Pay off student loan or invest money?

Dear Dr. Don,
I would appreciate getting some advice on what option is best in repaying my student loan. At this point, the principal I owe on my Sallie Mae unsubsidized Stafford student loan is $9,500. The interest rate on it is currently 2.47 percent, and the monthly minimum due is around $115.

I am no longer a student and am on a standard repayment schedule. So, if I understand correctly, I am no longer eligible for the tax breaks for my next tax return, either.

I wonder how to calculate whether I would be best off simply outright paying off that $9,500 today and saving myself the interest I would accrue with remaining monthly payments, or should I invest the $9,500 I was going to use for repayment (say, put it into laddered certificates of deposit, etc.) instead? In other words, I wonder whether I am better off paying off my student loan today or investing that amount elsewhere for greater comparative return.

Thank you kindly!
— Rita

Dear Rita,
The student loan interest deduction doesn’t go away when you graduate. There are some income limitations, and private loans may require completed Form W-9S, Request for Student’s or Borrower’s Taxpayer Identification Number and Certification, or similar statement to obtain the borrower’s name, address and taxpayer identification number. The form also may be used by the borrower to certify that the student loan was incurred solely to pay for qualified education expenses. You should review the section on student loan interest deduction in Internal Revue Service Publication 970, Tax Benefits for Education, to determine deductibility. Consult with a tax professional if you can’t determine whether you qualify for the deduction on your own.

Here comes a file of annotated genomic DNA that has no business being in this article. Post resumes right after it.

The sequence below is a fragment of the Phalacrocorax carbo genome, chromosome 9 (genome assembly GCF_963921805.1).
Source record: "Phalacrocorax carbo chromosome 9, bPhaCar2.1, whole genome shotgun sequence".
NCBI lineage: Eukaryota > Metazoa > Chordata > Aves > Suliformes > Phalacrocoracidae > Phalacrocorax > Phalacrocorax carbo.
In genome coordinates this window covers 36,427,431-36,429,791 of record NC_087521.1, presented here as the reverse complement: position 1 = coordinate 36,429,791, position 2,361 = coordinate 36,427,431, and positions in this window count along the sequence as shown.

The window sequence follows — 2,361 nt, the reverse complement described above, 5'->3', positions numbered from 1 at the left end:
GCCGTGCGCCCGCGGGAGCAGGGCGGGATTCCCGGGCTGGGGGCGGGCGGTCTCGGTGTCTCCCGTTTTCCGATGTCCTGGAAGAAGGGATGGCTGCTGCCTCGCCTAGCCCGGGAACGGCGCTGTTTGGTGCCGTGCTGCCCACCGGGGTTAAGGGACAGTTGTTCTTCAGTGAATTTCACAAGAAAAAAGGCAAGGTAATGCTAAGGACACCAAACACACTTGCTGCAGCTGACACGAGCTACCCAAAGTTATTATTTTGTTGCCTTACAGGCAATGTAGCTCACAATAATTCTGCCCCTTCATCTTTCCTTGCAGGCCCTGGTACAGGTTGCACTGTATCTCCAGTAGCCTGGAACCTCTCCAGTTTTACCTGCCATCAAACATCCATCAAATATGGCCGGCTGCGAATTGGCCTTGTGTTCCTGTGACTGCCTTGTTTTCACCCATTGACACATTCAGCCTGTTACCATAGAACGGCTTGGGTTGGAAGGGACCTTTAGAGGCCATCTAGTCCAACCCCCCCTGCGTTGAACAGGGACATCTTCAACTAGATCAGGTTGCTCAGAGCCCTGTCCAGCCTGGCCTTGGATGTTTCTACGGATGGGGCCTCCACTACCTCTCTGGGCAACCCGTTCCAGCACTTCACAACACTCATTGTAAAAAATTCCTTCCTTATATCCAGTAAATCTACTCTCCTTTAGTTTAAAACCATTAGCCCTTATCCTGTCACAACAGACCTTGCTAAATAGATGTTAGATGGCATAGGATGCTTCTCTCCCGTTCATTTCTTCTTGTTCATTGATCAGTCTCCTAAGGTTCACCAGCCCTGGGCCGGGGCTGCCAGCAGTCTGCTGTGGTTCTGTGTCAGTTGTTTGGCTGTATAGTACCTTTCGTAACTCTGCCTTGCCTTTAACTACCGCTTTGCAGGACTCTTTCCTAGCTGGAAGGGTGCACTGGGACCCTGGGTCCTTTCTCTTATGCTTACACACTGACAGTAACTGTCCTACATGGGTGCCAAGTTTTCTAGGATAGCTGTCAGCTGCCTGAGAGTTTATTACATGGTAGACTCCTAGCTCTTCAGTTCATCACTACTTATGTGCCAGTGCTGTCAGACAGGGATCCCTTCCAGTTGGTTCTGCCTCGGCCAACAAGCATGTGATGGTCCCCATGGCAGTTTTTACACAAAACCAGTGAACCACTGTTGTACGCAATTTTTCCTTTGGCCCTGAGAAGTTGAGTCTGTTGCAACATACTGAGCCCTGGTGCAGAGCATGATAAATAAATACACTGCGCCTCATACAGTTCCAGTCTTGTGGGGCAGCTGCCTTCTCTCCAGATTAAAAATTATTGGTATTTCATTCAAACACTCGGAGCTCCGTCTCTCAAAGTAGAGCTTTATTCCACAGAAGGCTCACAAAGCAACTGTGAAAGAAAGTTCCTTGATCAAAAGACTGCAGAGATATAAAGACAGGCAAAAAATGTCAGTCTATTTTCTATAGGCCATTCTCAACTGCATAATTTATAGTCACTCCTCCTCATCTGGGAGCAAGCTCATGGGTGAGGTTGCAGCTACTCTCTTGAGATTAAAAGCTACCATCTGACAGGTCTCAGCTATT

My rule of thumb is you prepay the loan if the effective, after-tax rate on the student loan is higher than the expected, after-tax rate of return on your investments. The prepayment decision presumes that you have adequate emergency funds and you’re not spending down that reserve to pay off the loan. If the choice is between contributing to your employer’s 401(k) plan up to the limit of the company’s matching contribution program, you’d choose retirement savings over loan prepayments.

The more conservatively you invest, the more likely it is that it makes sense to prepay the loan. A laddered CD portfolio using the highest yields from Bankrate’s CD investment tool, with rates in late June shown in the table below, is likely to give you an after-tax return below the effective rate on your student loan — even if the student loan interest is tax-deductible.

Laddered CD portfolio
1-year CD 1.30%
2-year CD 1.55%
3-year CD 1.86%
5-year CD 2.49%

You can estimate the after-tax return on your CDs by multiplying the yield by one minus your marginal tax rate, or (i %) x (1-t %). Bankrate’s tax bracket calculator will help you find your average and marginal tax rates.

If your student loan interest does qualify for the interest deduction, you’re reducing federal income taxes paid by the amount of the deduction times your marginal tax rate. You can find the effective rate on the student loan by multiplying the loan rate by one minus the tax rate. You can use Bankrate’s mortgage tax deduction calculator to estimate the effective rate, just zero out the closing costs on the work sheet.

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